Thursday, March 27, 2014

Chicken Coop Fun (part 1)

In exploring the past, we do more than just make and wear historical clothing. We have many interests including gardening, produce, preserving, and period pets.

We recently had chicken problems. Our old chicken Dotti (standard large red hen) was getting old and lonely. We went looking for companionship for her. Instead of just buying some more standard Isa Browns on point of lay.... we fell in love with a cranky OEG partridge bantam and her 3 babies. As a result we gave the OEGs our commercial coop and built a temporary run across the creek for Dotti.

She loved her new home, until...

1. New neighbours purchased the house next door with little white dogs that yap through the fence at her and also keep escaping into our yard and running around her run yapping at her.
2. We separated the mother OEG (called Lucille) from her babies to get her to stop being broody so that we could get her to lay and stop being cranky.
3. A friend had issues with his own flock of Isa's and asked us to take 2 of his that were point of lay and being bullied. These poor chickens were soo scared when we first got them, they very different hens now.
4. None of them getting along and yes the bantam bullied the Isa's.

This resulted in the run being separated into three and no eggs, due to the stress of the dogs yapping.

To solve this problem we build a new run on the other side of the house to the dogs. To save money we used branches from trees that had fallen down, chicken wire and an old metal framed door from the creek that had been on the property since at least the mid twentieth century. We were also able to line the floor with terracotta tiles that we found on the back lot. For the coop we decided to make a wattle and daub chicken house. We did not have any wattle branches so we used pieces of flexible wood that we had around the garden. The daub was a mix of cut straw, clay from the creek bed and lime mortar that Nic found in some archaeological research papers (we chose not to use dung as research currently has the impression that the quantity in tested specimens is soo low that it could have come from small pieces of dung that came from recycled hay and on testing has made no difference to the outcome of the mix). It took 3 wheel barrow loads to complete the two walls and about 2 weeks to dry properly. The weather has been crazy here so we put a temporary metal sheet roof on it. The next step will be to use some thin pine that was left over from a fence to make a shingle roof. Once it is completed we also plan to lime wash the walls.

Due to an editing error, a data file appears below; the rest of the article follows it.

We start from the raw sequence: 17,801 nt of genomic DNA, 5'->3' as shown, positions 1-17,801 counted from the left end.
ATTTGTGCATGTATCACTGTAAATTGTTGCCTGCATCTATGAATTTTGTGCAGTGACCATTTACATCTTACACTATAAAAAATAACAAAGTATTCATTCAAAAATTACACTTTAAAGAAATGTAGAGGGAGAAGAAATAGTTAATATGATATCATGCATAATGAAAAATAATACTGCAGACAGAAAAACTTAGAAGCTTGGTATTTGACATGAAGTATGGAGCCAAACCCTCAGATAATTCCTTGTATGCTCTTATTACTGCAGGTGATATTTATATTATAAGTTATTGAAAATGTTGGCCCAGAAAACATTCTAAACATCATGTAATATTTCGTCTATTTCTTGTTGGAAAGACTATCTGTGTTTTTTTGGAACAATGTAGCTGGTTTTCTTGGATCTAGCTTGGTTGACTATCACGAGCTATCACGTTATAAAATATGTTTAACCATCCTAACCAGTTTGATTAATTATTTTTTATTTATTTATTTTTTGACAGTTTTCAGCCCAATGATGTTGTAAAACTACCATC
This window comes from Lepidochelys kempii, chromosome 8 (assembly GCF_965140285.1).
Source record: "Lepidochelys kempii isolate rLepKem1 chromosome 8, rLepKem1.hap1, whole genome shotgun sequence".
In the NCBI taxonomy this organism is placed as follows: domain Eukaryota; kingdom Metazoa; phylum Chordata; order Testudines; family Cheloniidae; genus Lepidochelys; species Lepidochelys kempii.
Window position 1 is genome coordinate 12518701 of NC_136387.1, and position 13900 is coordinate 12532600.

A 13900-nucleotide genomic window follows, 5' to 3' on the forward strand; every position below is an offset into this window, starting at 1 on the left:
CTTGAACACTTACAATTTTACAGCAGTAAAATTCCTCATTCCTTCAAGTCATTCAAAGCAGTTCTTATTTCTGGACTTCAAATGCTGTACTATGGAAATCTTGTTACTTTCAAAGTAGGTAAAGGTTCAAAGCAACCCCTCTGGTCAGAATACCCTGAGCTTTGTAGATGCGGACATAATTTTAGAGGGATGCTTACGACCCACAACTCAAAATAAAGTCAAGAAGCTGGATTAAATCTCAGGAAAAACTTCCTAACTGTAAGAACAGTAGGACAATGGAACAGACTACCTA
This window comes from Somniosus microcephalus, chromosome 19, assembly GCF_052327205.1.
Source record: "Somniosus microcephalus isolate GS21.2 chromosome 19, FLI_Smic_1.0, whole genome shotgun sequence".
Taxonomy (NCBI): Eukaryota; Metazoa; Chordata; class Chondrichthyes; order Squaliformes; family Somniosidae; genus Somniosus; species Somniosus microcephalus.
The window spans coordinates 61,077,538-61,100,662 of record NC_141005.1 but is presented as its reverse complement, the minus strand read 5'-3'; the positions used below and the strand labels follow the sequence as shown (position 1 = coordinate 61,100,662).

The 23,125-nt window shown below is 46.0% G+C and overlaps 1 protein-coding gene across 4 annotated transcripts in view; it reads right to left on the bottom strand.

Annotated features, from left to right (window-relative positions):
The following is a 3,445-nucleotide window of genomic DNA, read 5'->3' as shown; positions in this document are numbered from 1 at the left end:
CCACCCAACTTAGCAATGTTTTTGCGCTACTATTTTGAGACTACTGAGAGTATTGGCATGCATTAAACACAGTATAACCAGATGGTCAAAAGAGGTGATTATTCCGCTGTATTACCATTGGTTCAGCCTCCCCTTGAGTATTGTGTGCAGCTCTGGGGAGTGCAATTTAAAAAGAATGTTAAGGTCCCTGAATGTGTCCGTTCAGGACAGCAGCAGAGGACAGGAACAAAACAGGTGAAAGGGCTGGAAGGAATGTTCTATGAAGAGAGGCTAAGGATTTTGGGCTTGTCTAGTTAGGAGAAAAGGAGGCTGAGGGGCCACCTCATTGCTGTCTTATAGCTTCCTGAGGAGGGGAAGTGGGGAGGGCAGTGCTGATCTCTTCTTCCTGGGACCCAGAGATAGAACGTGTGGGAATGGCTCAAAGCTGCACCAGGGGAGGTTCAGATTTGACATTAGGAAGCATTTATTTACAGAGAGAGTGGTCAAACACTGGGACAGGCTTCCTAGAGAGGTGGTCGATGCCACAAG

This project is more historically inspired and so far is working well. The chickens love the new run. Dotti and the new Isa's (Henrietta and Polly) started to get along straight away. We could not put Lucille in with them and her and Dotti were fighting and Dotti had pecked off Lucille's comb (thankfully it did grow back). We put Lucille back with her babies, but she kept flying out at night (we suspect she didn't like her children on re-introduction) until one morning we found her with the big chickens and she has been happy their ever since. I guess this goes to prove that chickens function better in a nicer and less stressful environment.

The basic run down the side of the house. The branches were put in holes and back filled with gravel and then dirt.
 The framework with Polly and Henrietta supervising construction.
 The daub mixture
 Nic almost finished with the walls.
 The house, waiting for a new roof and white washing.
The chickens enjoying the run.

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